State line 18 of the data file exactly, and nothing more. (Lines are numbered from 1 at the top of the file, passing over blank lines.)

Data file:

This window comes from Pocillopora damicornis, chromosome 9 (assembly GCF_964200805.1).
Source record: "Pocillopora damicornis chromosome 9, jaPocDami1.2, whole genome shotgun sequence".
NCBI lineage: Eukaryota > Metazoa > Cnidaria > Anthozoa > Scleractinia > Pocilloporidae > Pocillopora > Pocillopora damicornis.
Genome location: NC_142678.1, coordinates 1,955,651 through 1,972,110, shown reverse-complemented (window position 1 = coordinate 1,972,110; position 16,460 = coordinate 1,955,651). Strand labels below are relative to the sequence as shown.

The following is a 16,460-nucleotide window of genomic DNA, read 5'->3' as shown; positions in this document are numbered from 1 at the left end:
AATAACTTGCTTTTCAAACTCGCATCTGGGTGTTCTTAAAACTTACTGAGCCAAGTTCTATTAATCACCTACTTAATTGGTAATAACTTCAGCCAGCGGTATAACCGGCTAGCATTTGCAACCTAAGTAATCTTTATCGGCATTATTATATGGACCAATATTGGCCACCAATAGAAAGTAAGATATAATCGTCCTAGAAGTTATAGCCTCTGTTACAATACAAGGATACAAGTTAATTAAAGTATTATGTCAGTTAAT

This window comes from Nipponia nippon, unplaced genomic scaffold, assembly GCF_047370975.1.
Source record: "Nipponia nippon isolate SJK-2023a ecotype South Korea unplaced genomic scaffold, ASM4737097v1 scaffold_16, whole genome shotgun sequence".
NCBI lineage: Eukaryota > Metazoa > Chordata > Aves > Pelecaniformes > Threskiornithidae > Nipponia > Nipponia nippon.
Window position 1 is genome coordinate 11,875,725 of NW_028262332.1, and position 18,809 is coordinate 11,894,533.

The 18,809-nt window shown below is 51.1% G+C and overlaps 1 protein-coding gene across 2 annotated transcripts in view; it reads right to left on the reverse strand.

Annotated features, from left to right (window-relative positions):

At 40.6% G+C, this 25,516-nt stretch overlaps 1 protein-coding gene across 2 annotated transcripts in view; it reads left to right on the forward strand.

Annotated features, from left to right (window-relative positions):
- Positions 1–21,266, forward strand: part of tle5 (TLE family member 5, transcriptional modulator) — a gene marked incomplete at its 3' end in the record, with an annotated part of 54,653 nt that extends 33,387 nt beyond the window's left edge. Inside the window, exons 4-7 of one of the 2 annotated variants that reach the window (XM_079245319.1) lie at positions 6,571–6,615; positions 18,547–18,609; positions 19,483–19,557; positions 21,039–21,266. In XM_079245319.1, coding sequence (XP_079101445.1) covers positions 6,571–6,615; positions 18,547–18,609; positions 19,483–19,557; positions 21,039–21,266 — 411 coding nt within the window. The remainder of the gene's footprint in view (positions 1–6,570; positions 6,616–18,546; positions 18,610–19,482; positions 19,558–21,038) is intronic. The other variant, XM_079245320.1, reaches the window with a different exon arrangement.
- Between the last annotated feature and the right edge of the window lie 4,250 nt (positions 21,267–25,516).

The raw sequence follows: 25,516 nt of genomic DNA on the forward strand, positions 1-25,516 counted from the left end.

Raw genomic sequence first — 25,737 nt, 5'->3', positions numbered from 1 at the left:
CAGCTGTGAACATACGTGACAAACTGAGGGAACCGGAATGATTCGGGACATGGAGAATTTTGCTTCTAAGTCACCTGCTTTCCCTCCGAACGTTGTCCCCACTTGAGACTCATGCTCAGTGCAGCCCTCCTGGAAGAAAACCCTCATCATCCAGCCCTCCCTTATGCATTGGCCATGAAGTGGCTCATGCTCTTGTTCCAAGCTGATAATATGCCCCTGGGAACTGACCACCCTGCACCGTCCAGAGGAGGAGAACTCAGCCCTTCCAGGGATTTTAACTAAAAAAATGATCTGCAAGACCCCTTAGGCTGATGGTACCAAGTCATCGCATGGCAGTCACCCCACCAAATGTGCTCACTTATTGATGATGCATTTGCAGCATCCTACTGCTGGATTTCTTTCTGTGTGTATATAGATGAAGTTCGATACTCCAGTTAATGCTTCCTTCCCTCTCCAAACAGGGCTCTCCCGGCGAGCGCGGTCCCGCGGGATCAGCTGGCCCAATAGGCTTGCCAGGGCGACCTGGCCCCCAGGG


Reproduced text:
Raw genomic sequence first — 25,737 nt, 5'->3', positions numbered from 1 at the left: